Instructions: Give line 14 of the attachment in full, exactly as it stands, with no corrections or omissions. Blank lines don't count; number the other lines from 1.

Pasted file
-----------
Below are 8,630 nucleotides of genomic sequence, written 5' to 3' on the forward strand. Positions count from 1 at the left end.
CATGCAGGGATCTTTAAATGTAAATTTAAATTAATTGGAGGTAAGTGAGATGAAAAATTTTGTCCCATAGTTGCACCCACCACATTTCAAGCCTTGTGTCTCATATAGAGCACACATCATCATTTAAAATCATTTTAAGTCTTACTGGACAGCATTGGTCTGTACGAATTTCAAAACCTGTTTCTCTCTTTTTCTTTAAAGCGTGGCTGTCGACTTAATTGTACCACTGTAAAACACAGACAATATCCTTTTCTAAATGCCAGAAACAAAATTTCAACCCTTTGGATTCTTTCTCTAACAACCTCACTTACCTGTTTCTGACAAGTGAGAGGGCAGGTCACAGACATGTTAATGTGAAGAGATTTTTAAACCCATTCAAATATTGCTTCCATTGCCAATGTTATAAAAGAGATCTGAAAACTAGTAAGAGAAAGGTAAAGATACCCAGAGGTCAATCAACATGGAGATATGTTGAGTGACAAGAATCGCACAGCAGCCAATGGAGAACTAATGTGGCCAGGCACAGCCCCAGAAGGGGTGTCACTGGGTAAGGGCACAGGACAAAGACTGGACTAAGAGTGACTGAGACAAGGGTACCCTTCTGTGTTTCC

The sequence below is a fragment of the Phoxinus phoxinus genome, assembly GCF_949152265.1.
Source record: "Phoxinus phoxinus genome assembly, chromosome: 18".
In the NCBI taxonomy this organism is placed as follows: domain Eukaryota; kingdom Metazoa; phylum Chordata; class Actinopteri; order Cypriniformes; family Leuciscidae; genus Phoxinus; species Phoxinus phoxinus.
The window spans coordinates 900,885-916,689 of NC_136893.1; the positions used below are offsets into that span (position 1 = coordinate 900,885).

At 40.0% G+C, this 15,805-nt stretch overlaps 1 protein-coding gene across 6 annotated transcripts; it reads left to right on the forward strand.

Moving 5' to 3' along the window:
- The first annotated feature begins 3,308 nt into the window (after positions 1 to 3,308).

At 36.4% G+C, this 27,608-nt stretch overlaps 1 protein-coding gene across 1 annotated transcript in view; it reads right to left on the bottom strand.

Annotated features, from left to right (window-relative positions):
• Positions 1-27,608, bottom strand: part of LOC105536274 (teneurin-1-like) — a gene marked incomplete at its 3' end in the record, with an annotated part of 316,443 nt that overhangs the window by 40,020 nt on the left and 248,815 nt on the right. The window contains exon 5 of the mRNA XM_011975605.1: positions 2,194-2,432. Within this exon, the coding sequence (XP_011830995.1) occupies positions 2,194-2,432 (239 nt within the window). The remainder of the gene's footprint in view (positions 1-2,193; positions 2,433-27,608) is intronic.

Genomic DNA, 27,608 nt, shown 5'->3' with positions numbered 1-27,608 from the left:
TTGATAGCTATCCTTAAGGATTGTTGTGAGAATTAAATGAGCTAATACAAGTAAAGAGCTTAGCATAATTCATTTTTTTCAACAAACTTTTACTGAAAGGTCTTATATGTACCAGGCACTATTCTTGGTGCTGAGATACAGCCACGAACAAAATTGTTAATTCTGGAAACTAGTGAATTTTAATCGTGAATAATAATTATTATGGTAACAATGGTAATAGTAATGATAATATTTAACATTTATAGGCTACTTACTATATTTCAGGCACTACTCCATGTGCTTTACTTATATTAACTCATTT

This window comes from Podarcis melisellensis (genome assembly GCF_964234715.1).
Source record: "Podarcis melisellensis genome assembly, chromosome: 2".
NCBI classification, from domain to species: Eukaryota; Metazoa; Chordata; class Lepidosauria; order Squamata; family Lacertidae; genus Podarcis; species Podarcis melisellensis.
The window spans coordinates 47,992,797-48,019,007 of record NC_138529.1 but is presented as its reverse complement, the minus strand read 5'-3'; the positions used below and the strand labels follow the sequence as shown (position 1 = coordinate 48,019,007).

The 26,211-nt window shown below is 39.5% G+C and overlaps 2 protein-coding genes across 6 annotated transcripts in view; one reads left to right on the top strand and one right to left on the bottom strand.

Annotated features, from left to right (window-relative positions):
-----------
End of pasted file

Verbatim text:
TTGATAGCTATCCTTAAGGATTGTTGTGAGAATTAAATGAGCTAATACAAGTAAAGAGCTTAGCATAATTCATTTTTTTCAACAAACTTTTACTGAAAGGTCTTATATGTACCAGGCACTATTCTTGGTGCTGAGATACAGCCACGAACAAAATTGTTAATTCTGGAAACTAGTGAATTTTAATCGTGAATAATAATTATTATGGTAACAATGGTAATAGTAATGATAATATTTAACATTTATAGGCTACTTACTATATTTCAGGCACTACTCCATGTGCTTTACTTATATTAACTCATTT